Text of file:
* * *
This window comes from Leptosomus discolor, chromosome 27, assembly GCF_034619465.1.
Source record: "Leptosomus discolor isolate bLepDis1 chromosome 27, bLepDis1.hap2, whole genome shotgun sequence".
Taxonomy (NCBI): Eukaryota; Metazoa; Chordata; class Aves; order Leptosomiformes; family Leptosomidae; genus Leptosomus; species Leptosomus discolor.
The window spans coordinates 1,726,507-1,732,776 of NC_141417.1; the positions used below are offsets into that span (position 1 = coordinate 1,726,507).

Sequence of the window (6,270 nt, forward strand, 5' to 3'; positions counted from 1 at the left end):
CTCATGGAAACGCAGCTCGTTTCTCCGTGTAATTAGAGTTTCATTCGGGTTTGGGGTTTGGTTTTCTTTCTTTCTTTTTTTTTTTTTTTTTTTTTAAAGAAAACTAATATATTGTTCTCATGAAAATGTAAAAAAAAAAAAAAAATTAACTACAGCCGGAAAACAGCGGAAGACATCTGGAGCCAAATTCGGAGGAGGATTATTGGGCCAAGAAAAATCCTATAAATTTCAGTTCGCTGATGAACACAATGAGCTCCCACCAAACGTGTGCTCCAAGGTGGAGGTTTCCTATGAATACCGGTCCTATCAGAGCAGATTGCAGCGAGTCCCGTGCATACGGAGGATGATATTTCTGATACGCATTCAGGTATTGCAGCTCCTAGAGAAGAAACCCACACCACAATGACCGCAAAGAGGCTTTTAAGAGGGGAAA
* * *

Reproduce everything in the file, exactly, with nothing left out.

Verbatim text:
This window comes from Leptosomus discolor, chromosome 27, assembly GCF_034619465.1.
Source record: "Leptosomus discolor isolate bLepDis1 chromosome 27, bLepDis1.hap2, whole genome shotgun sequence".
Taxonomy (NCBI): Eukaryota; Metazoa; Chordata; class Aves; order Leptosomiformes; family Leptosomidae; genus Leptosomus; species Leptosomus discolor.
The window spans coordinates 1,726,507-1,732,776 of NC_141417.1; the positions used below are offsets into that span (position 1 = coordinate 1,726,507).

Sequence of the window (6,270 nt, forward strand, 5' to 3'; positions counted from 1 at the left end):
CTCATGGAAACGCAGCTCGTTTCTCCGTGTAATTAGAGTTTCATTCGGGTTTGGGGTTTGGTTTTCTTTCTTTCTTTTTTTTTTTTTTTTTTTTTAAAGAAAACTAATATATTGTTCTCATGAAAATGTAAAAAAAAAAAAAAAATTAACTACAGCCGGAAAACAGCGGAAGACATCTGGAGCCAAATTCGGAGGAGGATTATTGGGCCAAGAAAAATCCTATAAATTTCAGTTCGCTGATGAACACAATGAGCTCCCACCAAACGTGTGCTCCAAGGTGGAGGTTTCCTATGAATACCGGTCCTATCAGAGCAGATTGCAGCGAGTCCCGTGCATACGGAGGATGATATTTCTGATACGCATTCAGGTATTGCAGCTCCTAGAGAAGAAACCCACACCACAATGACCGCAAAGAGGCTTTTAAGAGGGGAAA